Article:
Over 150 volunteers after and new 20 about to be selected I think it is a time to write a bit more about the tips for preparation of EVS volunteers planning to implement their activities in the other partner countries of the world. I am currently I the kick off meeting to prepare one project that will have an EVS mobility and a lot of inspirations came up.
Before going to the concrete tips, if you don´t have any experience about the preparation of volunteers you need to know that the process is much different then in the European level projects. You need to take into the consideration that the culture, meaning style of work, is different, understanding of EVS and volunteering is different, and somehow many times motivation of volunteers is different. And all of this need to be taken into the consideration. So below you will find the list of tips and experiences that I have collected in the last 5 years of my work.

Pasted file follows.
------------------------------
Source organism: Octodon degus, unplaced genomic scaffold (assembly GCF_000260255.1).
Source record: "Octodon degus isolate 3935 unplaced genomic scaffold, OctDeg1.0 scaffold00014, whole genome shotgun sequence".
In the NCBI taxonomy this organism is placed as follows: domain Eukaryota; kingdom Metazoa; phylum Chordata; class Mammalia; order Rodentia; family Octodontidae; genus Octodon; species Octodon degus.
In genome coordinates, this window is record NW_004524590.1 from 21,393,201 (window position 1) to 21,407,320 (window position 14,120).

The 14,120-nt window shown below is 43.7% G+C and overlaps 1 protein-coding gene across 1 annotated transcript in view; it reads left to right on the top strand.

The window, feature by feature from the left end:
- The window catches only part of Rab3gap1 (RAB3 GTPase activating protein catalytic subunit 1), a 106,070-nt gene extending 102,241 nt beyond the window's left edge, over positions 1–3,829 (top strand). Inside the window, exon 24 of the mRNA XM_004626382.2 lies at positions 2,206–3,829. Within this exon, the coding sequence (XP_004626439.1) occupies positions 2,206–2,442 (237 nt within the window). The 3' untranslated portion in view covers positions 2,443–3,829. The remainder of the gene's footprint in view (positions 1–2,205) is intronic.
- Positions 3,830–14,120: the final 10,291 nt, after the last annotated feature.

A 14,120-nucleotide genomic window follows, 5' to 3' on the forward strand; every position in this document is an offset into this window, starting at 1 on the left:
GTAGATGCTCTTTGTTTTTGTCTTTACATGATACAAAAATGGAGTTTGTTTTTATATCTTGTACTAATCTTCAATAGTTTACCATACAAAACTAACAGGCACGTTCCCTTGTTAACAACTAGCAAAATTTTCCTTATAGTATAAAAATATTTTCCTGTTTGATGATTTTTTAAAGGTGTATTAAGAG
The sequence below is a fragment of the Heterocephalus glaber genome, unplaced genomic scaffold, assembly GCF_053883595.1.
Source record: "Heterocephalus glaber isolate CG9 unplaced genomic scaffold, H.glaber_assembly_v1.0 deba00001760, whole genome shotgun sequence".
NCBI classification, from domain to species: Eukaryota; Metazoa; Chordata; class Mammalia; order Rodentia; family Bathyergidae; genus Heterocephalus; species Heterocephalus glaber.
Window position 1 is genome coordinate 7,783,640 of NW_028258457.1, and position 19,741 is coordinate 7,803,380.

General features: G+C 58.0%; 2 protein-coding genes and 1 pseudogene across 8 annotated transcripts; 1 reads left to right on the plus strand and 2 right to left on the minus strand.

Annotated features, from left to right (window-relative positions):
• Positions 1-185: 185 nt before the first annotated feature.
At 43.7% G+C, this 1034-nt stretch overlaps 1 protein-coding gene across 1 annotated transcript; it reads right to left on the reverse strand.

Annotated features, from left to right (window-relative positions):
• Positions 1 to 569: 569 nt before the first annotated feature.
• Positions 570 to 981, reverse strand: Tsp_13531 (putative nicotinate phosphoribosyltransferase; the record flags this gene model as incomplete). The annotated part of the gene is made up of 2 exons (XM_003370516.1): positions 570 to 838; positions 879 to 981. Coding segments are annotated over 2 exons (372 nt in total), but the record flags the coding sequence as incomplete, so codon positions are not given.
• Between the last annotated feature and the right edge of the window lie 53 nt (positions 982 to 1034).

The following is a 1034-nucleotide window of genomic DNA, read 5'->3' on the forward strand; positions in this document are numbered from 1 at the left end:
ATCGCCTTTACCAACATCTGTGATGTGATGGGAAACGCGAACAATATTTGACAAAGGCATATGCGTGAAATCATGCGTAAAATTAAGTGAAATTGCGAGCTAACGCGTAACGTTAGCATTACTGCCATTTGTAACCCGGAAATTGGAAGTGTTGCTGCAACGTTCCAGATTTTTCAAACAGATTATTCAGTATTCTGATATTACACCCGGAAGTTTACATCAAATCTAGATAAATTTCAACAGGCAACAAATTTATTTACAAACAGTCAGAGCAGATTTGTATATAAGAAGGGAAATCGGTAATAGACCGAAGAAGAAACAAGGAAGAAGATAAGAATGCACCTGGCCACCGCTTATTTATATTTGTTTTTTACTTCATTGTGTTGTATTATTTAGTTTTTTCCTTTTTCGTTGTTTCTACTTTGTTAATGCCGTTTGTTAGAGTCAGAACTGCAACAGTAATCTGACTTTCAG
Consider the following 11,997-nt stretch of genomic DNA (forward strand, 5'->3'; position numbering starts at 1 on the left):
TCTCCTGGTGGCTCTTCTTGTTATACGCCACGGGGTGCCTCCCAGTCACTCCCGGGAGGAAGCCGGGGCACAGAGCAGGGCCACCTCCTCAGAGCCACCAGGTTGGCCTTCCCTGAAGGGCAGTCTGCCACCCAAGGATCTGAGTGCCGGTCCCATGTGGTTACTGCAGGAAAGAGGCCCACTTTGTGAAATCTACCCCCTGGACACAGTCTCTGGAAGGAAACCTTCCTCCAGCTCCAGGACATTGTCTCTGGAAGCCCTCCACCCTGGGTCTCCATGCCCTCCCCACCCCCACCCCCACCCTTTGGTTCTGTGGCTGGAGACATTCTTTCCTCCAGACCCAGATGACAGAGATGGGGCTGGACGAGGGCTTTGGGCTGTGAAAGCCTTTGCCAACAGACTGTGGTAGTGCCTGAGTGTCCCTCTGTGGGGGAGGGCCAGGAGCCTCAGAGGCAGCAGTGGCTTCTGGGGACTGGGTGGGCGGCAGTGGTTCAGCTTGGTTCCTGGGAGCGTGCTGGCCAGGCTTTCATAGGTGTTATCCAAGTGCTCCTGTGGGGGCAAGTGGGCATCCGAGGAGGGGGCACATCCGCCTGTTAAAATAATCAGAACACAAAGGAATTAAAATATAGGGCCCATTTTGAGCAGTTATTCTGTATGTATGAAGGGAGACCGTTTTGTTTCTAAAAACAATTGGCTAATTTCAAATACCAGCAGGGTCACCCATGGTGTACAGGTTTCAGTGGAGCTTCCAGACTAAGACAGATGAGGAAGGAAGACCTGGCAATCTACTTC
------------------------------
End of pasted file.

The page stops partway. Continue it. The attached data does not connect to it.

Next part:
1) Work on volunteers motivation – they are not going to save the world
I can see the tendency that volunteers who are going to implement the projects out of Europe have a very specific motivation – to HELP. And from one perspective we consider it as something good, person wants to engage, do something, be active. Unfortunately the understanding of the word HELP brings a lot of challenges and can complicate the project a lot. So what happens… first volunteers have a very low motivation to work if they are not placed in the activity that fits to the picture what the media tell us about global south – volunteer with the clean T-shirt with the EU logo around a lot of ¨dirty¨ children, with hunger, or women in the very remote areas. Secondly, volunteers have a very low motivation if they are not permanently repeated that the work they are doing is saving the world, and they are essential. Thirdly, volunteers tend to try to change the way the hosting organization function within the first month of the project without actually knowing how they work, and without understanding the cultural and political context.